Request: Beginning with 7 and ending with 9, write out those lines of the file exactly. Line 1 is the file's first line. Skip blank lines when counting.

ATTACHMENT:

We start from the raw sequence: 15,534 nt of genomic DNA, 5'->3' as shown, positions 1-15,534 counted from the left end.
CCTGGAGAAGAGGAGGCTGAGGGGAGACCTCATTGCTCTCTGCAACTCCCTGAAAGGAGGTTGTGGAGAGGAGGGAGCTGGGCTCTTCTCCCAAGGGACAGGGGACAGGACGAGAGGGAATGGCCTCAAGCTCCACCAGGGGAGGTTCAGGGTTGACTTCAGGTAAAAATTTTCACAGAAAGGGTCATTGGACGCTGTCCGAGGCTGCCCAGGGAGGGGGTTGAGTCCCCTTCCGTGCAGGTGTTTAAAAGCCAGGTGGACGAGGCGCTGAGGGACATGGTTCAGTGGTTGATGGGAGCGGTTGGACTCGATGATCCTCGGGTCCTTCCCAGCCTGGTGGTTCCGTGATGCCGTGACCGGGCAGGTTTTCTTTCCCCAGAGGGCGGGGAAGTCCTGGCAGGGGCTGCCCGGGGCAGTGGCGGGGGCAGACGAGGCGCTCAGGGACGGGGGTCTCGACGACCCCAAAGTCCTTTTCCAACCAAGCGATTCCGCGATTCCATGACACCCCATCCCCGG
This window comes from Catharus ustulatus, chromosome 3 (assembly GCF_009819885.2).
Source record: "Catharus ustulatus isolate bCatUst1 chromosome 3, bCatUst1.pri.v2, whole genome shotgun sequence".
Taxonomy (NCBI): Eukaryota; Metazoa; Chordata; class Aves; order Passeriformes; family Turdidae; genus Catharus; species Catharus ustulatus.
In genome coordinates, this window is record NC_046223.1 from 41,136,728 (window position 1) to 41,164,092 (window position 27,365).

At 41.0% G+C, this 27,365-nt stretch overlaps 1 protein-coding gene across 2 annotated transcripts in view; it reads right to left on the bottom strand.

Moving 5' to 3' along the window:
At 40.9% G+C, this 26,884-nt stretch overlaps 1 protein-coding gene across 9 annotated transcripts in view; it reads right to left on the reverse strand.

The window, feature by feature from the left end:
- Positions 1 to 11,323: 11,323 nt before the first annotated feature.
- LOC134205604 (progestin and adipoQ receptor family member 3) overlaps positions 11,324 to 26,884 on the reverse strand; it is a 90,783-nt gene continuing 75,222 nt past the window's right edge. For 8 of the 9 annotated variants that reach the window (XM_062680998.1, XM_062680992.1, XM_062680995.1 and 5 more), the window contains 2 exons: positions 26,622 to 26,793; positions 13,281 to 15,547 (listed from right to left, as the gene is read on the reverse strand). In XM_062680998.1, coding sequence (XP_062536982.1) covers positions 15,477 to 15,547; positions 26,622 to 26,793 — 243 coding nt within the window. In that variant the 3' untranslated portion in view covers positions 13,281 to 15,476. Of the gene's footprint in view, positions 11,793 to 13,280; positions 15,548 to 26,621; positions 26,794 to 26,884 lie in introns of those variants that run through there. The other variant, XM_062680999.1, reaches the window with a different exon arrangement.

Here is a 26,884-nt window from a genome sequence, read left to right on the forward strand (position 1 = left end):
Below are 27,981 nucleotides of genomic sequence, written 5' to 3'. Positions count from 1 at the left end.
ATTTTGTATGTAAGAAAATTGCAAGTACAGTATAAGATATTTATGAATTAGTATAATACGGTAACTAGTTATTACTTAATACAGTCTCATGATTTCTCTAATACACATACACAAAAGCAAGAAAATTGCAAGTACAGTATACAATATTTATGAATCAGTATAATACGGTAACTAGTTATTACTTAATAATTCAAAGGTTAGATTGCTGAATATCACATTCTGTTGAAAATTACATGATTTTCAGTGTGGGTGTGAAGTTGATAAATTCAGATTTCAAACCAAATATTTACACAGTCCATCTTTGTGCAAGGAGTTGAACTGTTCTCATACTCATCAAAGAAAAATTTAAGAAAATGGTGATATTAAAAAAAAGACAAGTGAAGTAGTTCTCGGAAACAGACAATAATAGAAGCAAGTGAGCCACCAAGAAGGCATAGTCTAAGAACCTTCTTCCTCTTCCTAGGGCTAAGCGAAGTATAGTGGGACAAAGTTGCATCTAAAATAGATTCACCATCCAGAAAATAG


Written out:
At 41.0% G+C, this 27,365-nt stretch overlaps 1 protein-coding gene across 2 annotated transcripts in view; it reads right to left on the bottom strand.

Moving 5' to 3' along the window:
At 40.9% G+C, this 26,884-nt stretch overlaps 1 protein-coding gene across 9 annotated transcripts in view; it reads right to left on the reverse strand.